Roadside florists help tardy kids, both young and old, show Mom their affection -- and thoughtfulness

Last-minute shopping for gifts a tradition on this holiday, too


The cars line up before that first hymn begins at church, before Mom digs into that first bite of scrambled eggs, before the barbecues and buffets and kisses.

They're up early for a Sunday morning, but really, many admit, they're running late. These are the last-minute Mother's Day shoppers, scouring the few open stores and roadside stands for the sort of potted petunia or bouquet of roses that says thank you for a lifetime of doing laundry, cooking dinner and always putting someone else first.

Mother's Day is one of the busiest days of the year for florists, with many shoppers ordering arrangements weeks in advance. But because a lot of shops aren't open for business Sundays, the late-comers ended up yesterday under the Royal Farms gasoline sign along Mountain Road in Harford County.

Inside a striped yellow tent that opened Saturday and closed yesterday were rows of potted roses, hyacinths, carnations, petunias and daisies - a wide assortment that made even last-minute shoppers appear as if they had put a lot of thought into the purchase.

Merv Hankey, a Chesapeake City contractor, showed up just before brunch with his wife, Carol, and bought a potted arrangement for his mother.

"He's last-minute, always has been," Carol said of her husband of seven years. "He's like this every Mother's Day. Matter of fact, he's like this for just about every occasion."

Cindy Blizzard, who lives in nearby Joppatowne, told her two children to keep an eye out for a tent because one or two usually spring up nearby. Luckily, her husband, Troy, already spotted the Royal Farms tent being set up earlier in the week.

So before they made the trek to Grandma's house in Jarrettsville, the family stopped by so 7-year-old Elaine and 4-year-old Daniel could pick out a flower. Elaine chose an orange Shasta daisy because it matched her dress.

The children already gave Cindy her Mother's Day present - three handmade cards. Daniel made his mother two cards because, he said, "I want her to be happy."

For newly blended families, a last-minute potted plant seemed like the perfect way to say thank you.

Harford County Deputy Sheriff Chris Rothlingshofer pulled up in his cruiser shortly before 10 a.m. to buy a lily. His children spotted the tent and wanted their dad to buy a flower so they could give it to their soon-to-be stepmother, Tricia.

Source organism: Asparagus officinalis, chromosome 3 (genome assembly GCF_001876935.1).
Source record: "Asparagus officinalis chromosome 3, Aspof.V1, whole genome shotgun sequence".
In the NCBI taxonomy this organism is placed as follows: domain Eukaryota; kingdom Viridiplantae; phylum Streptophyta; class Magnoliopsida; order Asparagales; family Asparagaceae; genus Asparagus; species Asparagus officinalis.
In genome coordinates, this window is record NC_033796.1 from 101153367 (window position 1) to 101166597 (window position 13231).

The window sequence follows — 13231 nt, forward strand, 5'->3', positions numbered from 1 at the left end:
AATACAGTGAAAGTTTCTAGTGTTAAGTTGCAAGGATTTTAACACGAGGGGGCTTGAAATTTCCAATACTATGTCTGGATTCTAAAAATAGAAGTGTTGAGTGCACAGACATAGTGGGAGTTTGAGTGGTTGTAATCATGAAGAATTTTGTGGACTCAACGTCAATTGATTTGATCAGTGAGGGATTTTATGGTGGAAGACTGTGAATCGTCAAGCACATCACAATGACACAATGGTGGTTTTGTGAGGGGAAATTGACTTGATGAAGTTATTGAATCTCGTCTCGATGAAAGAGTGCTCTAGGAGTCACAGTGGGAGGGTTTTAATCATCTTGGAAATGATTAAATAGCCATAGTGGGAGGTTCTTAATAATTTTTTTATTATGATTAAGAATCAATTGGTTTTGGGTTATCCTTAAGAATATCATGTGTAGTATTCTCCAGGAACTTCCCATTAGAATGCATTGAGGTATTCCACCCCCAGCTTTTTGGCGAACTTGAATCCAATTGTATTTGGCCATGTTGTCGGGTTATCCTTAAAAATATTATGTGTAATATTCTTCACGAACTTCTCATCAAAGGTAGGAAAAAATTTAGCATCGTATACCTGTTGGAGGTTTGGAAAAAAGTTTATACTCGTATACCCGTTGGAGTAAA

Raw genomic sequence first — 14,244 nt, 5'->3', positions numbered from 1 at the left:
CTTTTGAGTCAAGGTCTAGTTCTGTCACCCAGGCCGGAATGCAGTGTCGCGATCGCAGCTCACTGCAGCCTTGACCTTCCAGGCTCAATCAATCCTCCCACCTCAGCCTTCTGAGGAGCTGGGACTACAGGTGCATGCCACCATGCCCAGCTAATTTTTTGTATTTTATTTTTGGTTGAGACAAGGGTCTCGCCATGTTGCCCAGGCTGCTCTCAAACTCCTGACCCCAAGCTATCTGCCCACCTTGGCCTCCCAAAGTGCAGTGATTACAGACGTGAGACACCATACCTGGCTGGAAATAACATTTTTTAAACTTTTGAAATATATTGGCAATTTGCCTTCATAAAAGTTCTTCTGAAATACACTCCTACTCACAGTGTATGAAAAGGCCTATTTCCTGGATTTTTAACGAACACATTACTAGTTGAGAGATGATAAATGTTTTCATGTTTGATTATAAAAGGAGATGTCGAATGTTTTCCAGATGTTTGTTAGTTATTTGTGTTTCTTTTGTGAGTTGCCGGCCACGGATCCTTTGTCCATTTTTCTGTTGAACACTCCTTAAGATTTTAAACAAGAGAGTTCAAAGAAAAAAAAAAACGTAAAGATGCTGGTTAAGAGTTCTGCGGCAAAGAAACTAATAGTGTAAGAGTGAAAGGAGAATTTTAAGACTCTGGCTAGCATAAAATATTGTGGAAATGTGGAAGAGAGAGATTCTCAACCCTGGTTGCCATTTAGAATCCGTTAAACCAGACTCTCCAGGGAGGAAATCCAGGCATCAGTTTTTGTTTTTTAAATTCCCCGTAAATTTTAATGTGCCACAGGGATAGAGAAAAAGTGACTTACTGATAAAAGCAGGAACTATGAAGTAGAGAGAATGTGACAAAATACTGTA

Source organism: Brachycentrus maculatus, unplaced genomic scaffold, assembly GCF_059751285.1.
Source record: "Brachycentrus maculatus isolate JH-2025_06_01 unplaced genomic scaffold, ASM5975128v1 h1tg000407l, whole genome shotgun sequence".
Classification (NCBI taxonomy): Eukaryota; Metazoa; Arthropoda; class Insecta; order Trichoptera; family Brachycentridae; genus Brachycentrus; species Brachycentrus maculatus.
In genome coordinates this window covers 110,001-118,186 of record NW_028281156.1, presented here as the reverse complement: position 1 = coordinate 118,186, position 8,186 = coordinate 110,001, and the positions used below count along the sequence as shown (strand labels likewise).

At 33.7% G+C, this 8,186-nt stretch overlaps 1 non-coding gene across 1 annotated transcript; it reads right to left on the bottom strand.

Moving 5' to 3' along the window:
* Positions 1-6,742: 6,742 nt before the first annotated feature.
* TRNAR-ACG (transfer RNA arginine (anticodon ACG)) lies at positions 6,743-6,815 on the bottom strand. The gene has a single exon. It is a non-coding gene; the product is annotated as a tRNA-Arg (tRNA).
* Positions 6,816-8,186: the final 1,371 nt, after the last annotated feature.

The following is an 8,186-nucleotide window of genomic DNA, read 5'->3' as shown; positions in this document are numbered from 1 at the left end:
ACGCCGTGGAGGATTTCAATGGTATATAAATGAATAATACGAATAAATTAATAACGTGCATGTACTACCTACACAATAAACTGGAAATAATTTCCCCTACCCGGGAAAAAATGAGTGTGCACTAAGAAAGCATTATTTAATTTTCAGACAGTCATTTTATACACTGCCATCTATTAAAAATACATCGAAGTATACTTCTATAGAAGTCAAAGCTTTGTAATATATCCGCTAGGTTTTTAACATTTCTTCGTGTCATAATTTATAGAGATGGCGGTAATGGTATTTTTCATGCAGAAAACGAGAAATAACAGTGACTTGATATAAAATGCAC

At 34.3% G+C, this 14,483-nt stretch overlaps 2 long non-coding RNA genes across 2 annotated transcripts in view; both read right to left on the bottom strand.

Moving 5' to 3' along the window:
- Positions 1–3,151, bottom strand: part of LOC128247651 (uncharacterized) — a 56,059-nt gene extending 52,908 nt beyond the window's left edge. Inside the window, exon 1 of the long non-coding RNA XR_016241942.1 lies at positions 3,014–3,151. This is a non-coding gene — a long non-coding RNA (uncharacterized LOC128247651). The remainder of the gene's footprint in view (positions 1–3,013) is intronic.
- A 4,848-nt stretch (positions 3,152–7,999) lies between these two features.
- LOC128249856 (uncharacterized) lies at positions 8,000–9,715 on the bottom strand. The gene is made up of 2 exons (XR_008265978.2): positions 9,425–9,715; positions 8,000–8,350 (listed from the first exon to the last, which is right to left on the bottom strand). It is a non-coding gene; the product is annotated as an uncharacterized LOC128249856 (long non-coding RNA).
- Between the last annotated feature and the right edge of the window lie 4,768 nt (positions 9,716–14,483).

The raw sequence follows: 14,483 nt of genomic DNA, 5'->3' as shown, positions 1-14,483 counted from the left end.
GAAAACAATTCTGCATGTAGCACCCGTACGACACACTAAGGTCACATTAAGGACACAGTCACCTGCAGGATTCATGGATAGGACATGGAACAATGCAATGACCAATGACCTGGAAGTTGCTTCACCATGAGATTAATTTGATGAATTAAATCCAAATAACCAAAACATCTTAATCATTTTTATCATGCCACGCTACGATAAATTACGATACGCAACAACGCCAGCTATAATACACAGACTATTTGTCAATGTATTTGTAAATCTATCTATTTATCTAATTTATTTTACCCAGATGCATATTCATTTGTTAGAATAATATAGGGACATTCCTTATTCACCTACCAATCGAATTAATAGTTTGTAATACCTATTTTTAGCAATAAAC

"She works two jobs, but she always finds the quality time to take them to the playground, read stories and teach them to dance," he said. "My perspective is that they've come to love her as much as they love their mother."

Marvin Hall was disappointed that the tent didn't have more single-stem roses; he was hoping to buy one for his fiancee before she began her waitress shift at noon. The trucker settled for a potted rose - after all, it's the thought that counts. Hall had taken her out to dinner the night before; he was planning to let his fiancee's children take credit for the flower gift.

"I just thought, before she gets up this morning to go to work, I'll put a flower on the table," he said. "She's a wonderful person, a very good mom."

The tent wasn't the only place with a thick last-minute Mother's Day crowd. The Wegmans flower department in Hunt Valley opened at 7 a.m. with nine staffers in place. By 8:30 a.m., department manager Pam Kilishek reported, the department was busy. The top sellers were bouquets of lilies and roses, with hanging baskets of petunias, geraniums not far behind.

Kilishek, who worked in a retail flower shop for 21 years, said the last-minute rush didn't surprise her.

"Traditionally, it's typical to wait until Mother's Day," she said. "They're on their way to visit their mom, they're taking her to brunch or dinner, and they're picking up flowers or plants on the way."

Throughout the Eastern Avenue Home Depot, staffers erected pretty displays of tulips with "Happy Mother's Day" signs advertising sale prices. But Greg and Jennifer Murray preferred the fresh blooms in the nursery - a hydrangea for her grandmother and a potted petunia bowl for his mother. In a couple of hours, the Bel Air couple would host a barbecue at their place for their mothers.

"I have a rack of lamb marinating now - I do prepare. But I'm a last-minute shopper, yes," Greg Murray said.

Back at the tent, Fallston residents Charles and Mary Jo Walden say they didn't forget Mother's Day - how could they? They just wanted to pick up something fresh before church for Charles' mother, Ruby, who lives in Dundalk and was expecting them at her home later that day.

"We're still early," Charles Walden said. "The last minute? That would be, like, 4 p.m."

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